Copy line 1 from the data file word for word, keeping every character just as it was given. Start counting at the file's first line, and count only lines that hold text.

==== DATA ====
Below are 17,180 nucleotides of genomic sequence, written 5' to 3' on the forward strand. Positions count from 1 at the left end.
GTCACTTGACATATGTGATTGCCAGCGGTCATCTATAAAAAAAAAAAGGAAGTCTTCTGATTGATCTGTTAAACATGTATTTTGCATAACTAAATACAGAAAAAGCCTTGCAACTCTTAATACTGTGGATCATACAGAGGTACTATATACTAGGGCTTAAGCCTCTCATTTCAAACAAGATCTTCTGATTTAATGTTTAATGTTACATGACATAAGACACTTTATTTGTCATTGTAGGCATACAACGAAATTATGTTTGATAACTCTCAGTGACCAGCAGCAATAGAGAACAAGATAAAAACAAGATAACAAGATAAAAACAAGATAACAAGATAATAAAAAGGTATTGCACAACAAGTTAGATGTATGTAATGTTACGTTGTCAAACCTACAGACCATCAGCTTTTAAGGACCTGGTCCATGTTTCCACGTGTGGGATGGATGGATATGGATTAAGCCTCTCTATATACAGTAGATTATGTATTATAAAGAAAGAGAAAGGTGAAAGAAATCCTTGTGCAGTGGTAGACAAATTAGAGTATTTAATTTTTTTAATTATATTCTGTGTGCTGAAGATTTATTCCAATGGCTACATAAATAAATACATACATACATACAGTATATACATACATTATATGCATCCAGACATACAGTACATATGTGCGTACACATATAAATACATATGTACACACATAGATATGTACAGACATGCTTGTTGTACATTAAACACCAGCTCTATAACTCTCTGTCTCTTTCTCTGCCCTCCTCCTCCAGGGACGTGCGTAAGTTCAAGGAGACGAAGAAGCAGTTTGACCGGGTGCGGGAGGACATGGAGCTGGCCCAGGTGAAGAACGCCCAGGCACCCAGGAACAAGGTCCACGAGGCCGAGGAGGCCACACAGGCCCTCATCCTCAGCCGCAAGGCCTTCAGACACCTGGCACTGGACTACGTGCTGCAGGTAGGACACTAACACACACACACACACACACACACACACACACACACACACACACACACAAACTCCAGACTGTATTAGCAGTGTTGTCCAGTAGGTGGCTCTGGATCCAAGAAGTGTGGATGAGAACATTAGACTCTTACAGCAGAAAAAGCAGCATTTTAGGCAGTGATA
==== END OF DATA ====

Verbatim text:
Below are 17,180 nucleotides of genomic sequence, written 5' to 3' on the forward strand. Positions count from 1 at the left end.